Archive for November, 2012

A Boy, A Pizza Crust & A Chocolate Cupcake


This column first appeared in Forsyth Family magazine:

Montreat is a church retreat center in the mountains of North Carolina. It keeps company with the town of Black Mountain. So, after walking around the lake or playing in the stream, you can go into town for some lunch. I have been going up there ever since I was a kid, and, over the years, I have accumulated a number of stories.

One is about the only day that my brother and sisters and I ever went swimming in the lake. These days, swimming is not allowed. When I was a kid, a platform sat in the middle of the lake and you could swim out to it. The water was quite cold, though, and the day that we worked up the nerve to swim out to the platform we couldn’t imagine ever jumping back in once we climbed out. We sat there for what seemed like hours before we could bring ourselves to brave the freezing water again.

When I was a kid listening to someone telling a story for the umpteenth time, I swore to myself that, when I grew up, I would never do that.
Of course, I do.

A common theme of repeated stories I heard as a kid was how much cheaper things were in the old days. Now I tell the same sorts of stories. When I was his or her age, I might tell a kid, it cost a quarter to go the movies. Not only that but the theater in Williamson, W. Va., showed a double feature for a quarter. Another time, I might tell him or her that, in the days when my allowance was a quarter a week and candy bars cost a nickel, I once found a dollar in the parking lot of the bank. It’s the richest I have ever felt.

Although I long ago broke my vow not to repeat stories, I do make an effort not wear out my story-telling welcome. If I suspect that I may be repeating a story, I might ask. When, on the family’s most-recent trip to Montreat, I asked Sparkle Girl and Doobins whether I had told them a particular story, the tired “yes” from both told me it was time to retire the old Montreat stories as far as they were concerned.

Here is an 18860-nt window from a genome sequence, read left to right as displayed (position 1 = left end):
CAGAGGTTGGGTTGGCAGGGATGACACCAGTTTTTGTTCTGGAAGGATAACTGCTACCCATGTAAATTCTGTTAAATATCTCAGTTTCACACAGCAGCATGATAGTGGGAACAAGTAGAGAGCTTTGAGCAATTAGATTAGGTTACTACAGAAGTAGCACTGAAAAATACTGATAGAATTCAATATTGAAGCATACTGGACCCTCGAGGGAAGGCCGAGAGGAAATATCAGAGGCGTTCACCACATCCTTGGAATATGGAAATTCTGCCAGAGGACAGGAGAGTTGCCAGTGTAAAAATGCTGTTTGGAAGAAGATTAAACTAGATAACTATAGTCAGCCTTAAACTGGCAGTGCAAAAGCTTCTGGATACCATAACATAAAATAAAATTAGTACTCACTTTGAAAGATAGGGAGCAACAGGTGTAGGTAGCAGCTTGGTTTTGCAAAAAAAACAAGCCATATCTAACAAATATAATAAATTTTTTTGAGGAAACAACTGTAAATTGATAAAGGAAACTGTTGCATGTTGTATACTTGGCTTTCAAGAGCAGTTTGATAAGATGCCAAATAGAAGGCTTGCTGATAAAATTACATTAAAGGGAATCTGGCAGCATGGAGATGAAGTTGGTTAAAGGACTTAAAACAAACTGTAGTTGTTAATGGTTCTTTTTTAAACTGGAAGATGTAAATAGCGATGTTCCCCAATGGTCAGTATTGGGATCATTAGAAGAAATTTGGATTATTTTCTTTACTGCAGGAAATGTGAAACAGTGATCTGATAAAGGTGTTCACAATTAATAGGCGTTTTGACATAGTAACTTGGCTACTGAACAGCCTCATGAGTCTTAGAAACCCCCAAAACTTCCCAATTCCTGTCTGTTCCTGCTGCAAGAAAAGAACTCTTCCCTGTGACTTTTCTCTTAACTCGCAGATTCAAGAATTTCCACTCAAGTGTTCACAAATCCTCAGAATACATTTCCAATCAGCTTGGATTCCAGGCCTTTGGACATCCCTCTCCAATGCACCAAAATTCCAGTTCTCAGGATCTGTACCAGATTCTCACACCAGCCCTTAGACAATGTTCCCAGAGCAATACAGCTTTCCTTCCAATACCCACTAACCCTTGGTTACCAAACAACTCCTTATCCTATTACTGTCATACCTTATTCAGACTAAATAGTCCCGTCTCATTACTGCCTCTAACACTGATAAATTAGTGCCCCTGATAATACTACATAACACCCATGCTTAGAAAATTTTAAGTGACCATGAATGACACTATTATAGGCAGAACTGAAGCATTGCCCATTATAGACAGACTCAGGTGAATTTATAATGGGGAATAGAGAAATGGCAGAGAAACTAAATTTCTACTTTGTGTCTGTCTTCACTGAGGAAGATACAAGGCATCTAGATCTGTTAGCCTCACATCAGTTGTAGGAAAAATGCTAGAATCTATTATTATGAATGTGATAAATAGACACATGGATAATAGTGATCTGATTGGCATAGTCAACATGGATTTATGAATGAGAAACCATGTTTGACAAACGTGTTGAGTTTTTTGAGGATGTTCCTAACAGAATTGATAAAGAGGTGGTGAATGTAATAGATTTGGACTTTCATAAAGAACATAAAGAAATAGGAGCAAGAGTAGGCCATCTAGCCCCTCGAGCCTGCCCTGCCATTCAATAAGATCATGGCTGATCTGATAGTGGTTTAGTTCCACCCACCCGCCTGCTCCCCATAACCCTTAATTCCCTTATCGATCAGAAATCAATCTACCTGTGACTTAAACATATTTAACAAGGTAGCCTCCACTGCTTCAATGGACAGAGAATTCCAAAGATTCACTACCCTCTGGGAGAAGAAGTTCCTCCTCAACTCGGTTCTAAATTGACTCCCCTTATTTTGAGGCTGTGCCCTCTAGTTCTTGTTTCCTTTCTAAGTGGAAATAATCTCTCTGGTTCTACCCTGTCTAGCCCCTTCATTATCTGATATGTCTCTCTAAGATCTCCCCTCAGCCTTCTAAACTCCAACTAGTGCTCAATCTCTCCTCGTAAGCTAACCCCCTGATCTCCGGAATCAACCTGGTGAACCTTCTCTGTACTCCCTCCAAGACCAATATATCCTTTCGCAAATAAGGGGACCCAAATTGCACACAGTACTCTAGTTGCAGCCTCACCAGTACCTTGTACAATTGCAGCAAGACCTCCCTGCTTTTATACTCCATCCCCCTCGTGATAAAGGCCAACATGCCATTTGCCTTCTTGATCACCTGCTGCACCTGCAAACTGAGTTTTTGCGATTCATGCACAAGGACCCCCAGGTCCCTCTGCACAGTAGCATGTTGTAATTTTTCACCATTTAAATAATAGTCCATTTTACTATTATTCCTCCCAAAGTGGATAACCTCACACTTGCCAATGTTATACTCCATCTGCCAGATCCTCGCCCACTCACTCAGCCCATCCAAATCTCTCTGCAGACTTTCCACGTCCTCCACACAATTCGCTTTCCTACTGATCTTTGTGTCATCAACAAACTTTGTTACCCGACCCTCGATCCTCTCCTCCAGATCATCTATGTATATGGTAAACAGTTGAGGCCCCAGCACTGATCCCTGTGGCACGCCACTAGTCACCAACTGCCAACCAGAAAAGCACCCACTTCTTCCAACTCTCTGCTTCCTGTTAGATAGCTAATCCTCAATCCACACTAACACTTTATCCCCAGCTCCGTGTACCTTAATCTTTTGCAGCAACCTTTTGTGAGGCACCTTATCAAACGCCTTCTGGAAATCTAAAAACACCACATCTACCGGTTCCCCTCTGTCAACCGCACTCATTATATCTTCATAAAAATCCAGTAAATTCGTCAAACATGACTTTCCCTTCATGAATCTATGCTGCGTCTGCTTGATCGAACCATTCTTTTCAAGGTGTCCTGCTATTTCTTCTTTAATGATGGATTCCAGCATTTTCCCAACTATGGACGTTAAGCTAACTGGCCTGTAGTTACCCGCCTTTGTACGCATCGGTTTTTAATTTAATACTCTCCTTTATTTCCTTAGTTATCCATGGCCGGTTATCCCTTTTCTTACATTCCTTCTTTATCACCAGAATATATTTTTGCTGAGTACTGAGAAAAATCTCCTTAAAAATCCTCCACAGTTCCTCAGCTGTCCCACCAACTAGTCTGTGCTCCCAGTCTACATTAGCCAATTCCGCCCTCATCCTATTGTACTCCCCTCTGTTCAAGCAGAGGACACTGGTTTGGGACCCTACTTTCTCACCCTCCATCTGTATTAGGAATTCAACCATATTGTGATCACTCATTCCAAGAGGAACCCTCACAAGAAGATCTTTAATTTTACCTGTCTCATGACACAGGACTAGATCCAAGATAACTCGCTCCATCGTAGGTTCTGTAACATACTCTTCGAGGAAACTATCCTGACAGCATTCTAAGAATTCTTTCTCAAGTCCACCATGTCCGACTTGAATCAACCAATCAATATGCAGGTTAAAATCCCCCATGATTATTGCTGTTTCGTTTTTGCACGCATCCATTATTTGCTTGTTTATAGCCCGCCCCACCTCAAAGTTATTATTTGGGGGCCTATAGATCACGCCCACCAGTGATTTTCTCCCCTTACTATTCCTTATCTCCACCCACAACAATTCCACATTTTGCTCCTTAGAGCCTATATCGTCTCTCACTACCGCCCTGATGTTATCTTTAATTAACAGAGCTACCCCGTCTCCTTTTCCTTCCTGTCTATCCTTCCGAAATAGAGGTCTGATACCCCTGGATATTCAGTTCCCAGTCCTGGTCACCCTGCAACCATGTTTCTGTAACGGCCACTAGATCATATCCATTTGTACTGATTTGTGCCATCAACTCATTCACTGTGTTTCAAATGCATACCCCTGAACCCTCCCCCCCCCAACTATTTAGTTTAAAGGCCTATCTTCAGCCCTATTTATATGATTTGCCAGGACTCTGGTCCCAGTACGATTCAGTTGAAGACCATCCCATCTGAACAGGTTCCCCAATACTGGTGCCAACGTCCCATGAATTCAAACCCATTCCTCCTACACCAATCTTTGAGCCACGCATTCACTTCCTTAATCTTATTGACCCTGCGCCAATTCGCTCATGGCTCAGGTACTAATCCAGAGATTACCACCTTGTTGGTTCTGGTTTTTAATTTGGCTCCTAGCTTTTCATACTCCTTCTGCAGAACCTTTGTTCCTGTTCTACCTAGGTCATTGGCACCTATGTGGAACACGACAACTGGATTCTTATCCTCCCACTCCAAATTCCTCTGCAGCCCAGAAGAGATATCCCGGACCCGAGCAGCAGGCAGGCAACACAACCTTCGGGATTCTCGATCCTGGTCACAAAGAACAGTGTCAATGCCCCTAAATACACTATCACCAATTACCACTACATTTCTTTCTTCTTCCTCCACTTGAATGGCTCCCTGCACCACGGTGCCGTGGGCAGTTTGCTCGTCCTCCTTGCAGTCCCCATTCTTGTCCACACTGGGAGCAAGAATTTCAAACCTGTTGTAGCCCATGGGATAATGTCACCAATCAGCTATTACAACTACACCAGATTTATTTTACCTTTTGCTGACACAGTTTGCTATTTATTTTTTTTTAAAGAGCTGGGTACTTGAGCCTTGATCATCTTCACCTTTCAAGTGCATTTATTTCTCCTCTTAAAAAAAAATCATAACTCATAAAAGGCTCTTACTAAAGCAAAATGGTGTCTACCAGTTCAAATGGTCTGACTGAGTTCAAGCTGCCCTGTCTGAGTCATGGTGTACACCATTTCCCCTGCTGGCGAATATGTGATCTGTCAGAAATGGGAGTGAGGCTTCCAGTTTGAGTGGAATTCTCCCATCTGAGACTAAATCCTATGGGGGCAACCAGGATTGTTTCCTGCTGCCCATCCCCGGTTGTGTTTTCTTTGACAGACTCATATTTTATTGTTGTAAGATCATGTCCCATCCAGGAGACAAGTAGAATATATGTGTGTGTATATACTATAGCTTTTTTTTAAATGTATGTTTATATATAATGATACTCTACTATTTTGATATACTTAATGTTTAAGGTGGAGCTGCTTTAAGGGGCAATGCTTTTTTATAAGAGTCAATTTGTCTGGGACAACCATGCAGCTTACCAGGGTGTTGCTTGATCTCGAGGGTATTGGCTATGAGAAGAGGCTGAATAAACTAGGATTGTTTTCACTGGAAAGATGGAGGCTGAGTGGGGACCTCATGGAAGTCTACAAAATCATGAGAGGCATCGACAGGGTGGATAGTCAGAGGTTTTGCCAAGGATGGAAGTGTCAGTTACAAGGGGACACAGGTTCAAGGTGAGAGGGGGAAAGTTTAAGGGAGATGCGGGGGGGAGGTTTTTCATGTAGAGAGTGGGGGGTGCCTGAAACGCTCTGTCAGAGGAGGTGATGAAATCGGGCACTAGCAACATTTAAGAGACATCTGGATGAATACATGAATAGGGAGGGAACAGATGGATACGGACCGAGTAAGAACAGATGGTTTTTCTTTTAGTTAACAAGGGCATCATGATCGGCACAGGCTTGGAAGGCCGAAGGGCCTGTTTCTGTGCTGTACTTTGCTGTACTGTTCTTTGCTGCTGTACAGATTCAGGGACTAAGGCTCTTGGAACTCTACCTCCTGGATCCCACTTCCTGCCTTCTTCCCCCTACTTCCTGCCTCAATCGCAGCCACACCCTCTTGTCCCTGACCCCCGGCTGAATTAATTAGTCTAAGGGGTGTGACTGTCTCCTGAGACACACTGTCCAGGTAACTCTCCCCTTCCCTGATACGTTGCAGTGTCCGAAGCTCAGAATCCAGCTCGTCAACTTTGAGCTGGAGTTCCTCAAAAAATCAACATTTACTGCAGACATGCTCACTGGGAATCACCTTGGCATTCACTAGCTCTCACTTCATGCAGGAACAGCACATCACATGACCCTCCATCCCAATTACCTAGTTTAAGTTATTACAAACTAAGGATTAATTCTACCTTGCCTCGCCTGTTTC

I did come home with a new story, though. Below the lake is a park where the stream is particularly easy to access. There, dams and other rock marvels in the stream make it clear that countless youngsters have been at work. With great enthusiasm, Doobins set to work moving rocks. If we had waited until he was played out, there’s no telling how long we would have been there. Eventually, Garnet and I said that it was time to go into Black Mountain to eat.

Unlike me, Doobins doesn’t consistently clean his plate so Garnet and I were delighted to see him tuck into his kid’s individual cheese pizza as soon as the waitress put it on the table in front of him. When it was gone, he looked over at Sparkle Girl’s plate. She, too, had ordered an individual pizza.

“Are you going to eat those crusts?” he asked her.

Garnet, Sparkle Girl and I all looked at each other in surprise. Never before had our boy expressed even marginal interest in the food from someone else’s plate. He was welcome to them, Sparkle Girl said, pushing the plate in his direction.

In a flash, Sparkle Girl’s crusts were gone. Doobins already had his eye on a chocolate cupcake on the dessert tray. After that joined the pizza in his belly, he pushed back his chair, stood up and rubbed his stomach.
That stream and its rocks had clearly worked their magic on our boy.